And hearing the song Jailhouse Rock was just a life-changer, Elvis Presley and Jailhouse Rock. Then she introduced me to Little Richard, Chuck Berry. I was only a kid, but the music was so… the same reason as Hendrix is my muse. I know musically, and through my awareness magnet, all the elements that he would connect together to be Jimi Hendrix, to play and like his music. But I have no idea why I was so connected so immediately, and so electrifiably with him. That’s the mystery, the magic of music. But look, I can hear a song from Revolver, and I’m immediately 15 years old in Saltburn-by-the-Sea with a beautiful blond girlfriend. I can hear certain songs and they’re time capsules of where I was, who I was with, friends.
Antihero Magazine: What would then have been the very first song that you ever performed live?
David Coverdale: Bob Dylan, “Don’t Think Twice It’s All Right”, and Donovan’s “Colours”, those are the only, because they were very simple chords. And the other one, this was in my mom and dad’s working men’s club in Saltburn, where a lot of people would just sit there, and some of them would gloss their hair, sitting there with their home-made caftans, or whatever you call it, a cheap acoustic guitar and I’m singing, “If You’re Going to San Francisco, be sure to wear some flowers in your hair.” I think I went down very well, otherwise my mother would’ve been angry with them all.
At school, before my voice was bastardised by whiskey and cigarettes, and hard women, I had a very high pure voice, so I was often the soloist in school. I remember singing one of my favourite songs ever, acapella at a school concert, doing the Beach Boys God Only Knows. And that performance, I remember talking to some girls afterward, and the girls were very complimentary, and I thought, “Oh, I like this attention.” And one girl said, “Well, my brother’s looking for a singer. Shall I tell him about you?” And I went, “Oh, oh.” Poured on my shit, “Oh, okay.” And that night my mom came up to me, we lived in a big pub house, we lived above the pub, and she came upstairs, and she said, “Hey, there’s four guys downstairs they want to talk to you.” She says, “What have you done?” And I went down, and these guys were looking like a gang, they went, “We hear you can sing.” “Oh my God.”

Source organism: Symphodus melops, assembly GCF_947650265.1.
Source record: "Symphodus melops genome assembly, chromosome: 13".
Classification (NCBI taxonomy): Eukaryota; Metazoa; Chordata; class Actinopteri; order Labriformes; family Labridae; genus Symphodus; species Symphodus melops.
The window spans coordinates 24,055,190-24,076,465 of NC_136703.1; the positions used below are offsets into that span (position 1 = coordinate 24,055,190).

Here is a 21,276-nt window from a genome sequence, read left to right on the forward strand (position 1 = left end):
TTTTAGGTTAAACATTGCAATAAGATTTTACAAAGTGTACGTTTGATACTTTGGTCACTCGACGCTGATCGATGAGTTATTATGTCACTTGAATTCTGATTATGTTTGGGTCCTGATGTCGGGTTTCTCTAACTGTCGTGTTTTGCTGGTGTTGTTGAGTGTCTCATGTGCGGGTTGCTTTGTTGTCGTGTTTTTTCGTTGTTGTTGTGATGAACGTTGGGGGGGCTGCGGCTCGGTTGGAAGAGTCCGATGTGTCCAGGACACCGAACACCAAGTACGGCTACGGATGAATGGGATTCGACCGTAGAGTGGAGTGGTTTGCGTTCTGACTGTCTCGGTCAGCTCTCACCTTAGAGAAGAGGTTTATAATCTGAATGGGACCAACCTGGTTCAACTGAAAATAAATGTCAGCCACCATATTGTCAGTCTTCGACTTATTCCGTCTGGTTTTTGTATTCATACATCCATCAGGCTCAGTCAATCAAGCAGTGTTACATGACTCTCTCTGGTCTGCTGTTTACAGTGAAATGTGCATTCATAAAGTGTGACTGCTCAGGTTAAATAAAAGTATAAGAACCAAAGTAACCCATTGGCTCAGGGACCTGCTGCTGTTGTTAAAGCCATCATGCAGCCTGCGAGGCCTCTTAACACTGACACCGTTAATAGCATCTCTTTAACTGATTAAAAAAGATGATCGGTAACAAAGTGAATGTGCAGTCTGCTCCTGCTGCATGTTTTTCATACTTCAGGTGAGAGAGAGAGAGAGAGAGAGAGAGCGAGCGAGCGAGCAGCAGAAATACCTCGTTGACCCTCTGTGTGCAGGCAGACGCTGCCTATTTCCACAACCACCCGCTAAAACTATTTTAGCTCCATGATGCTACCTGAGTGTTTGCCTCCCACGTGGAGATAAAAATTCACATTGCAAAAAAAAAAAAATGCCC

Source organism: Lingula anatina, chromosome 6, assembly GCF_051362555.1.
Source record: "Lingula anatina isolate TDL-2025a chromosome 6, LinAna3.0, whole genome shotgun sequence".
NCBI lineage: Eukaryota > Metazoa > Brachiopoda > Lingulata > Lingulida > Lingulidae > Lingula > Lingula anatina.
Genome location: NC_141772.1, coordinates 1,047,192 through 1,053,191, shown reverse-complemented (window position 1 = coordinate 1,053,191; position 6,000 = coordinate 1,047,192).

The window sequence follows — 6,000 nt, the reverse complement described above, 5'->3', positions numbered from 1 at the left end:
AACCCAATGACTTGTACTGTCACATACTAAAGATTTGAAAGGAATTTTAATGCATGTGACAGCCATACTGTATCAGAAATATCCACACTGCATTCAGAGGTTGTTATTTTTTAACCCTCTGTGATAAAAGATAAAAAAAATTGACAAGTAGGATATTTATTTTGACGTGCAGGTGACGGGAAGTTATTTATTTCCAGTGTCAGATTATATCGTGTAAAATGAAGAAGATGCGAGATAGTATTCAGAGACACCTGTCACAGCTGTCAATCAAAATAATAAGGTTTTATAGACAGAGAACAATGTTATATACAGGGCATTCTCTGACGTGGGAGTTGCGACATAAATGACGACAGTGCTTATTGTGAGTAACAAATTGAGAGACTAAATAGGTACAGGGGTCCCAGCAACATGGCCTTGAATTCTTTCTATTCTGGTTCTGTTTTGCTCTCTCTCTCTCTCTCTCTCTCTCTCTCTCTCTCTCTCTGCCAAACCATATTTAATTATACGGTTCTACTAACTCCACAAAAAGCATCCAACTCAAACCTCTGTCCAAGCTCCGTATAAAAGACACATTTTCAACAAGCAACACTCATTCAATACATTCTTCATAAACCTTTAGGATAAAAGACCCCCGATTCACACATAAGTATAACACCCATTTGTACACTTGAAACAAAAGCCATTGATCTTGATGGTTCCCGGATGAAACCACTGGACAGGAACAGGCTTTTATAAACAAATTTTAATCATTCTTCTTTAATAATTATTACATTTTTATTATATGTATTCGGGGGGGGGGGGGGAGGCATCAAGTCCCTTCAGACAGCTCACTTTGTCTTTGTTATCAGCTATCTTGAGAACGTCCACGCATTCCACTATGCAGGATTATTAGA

So, they took me off to a friend’s house, with a full drum kit in a small bedroom, and I sang to a tape recorder and got the job. That was, I think, 14 or 15.
Antihero Magazine: Just a quick fan question for you before I let you go; why was “Always the Same” not included on the Flesh and Blood album? Because it’s a brilliant song.
David Coverdale: Well, it’s hard to go into some of the reasons why. But I was late delivering the album, you must remember I was recovering for a long time from having knee replacement surgery on both knees. So, I mean, the fact that I even fucking managed to do an album was remarkable and hardly surprising that I was late delivering. So, I gave Frontiers two extra songs outside my contract. And that was when I respected them. There was another song, another one or two, I’d already given them more than the contract, being the generous soul I am. Was it appreciated? I don’t know.
Antihero Magazine: Do you have any spare time interests or hobbies? Or is just music everything to your life?
David Coverdale: It’s music. Music, reading, and movies, yeah. Reading for knowledge, movies for knowledge, but also to help me shut down.
This is the interesting thing now that just happened to me recently; I’ve promised Cindy a beach house for 30 years, and finally delivered this year. And she’s spent a lot of time down there getting it together, er cetera, et cetera, I’ve been messing with projects and everything else. And she said, “Okay, you can come down.” So, I drove down and I took my lyric pad and all that kind of stuff. I used to live in Malibu when I was with Deep Purple, but that was almost five decades ago. And I walk into this amazing home that she’s put together for us. And from every window it’s nothing but the beach and the Pacific Ocean, nobody on the beach, it’s a private beach.
And oh my God, within 36 hours I’m going, “What’s wrong with me?” “What is it? What is it?” The joke was, I discovered what a holiday is. A holiday before you do, for the first time. And I’m so grateful to Cindy for this. Because I’ve been all over the world and being able to relax the way I was there, it was unheard of. And I said, “You’re going to need an oyster knife to get me out of here.” But of course, she’s got a bunch of girlfriends planned down there. I think I’m going to have to schedule my next visit. I’m hoping that’s going to be early November, for our 31st anniversary. My word.
Antihero Magazine: Wow. That’s a very long time.
David Coverdale: But anyway, I’ve got to go, brother. I’m sorry we had such problems connecting but I’ve enjoyed this very much.
Antihero Magazine: That’s all right. It’s been an absolute pleasure to talk to you again.
David Coverdale: And thanks for taking the time, again. And I’m glad to hear you’re safe and well my darling.
Antihero Magazine: Looking forward to seeing you in Manchester on the forthcoming tour.
David Coverdale: Oh, what? That’s going to be a biggun, that’s going to be a sob-fest, I think. Cracking part of the UK, Manchester. Go well, mate.
Antihero Magazine: Take care. Thanks again.
David Coverdale: Oh, yeah. Bless your heart. You too, stay safe and well.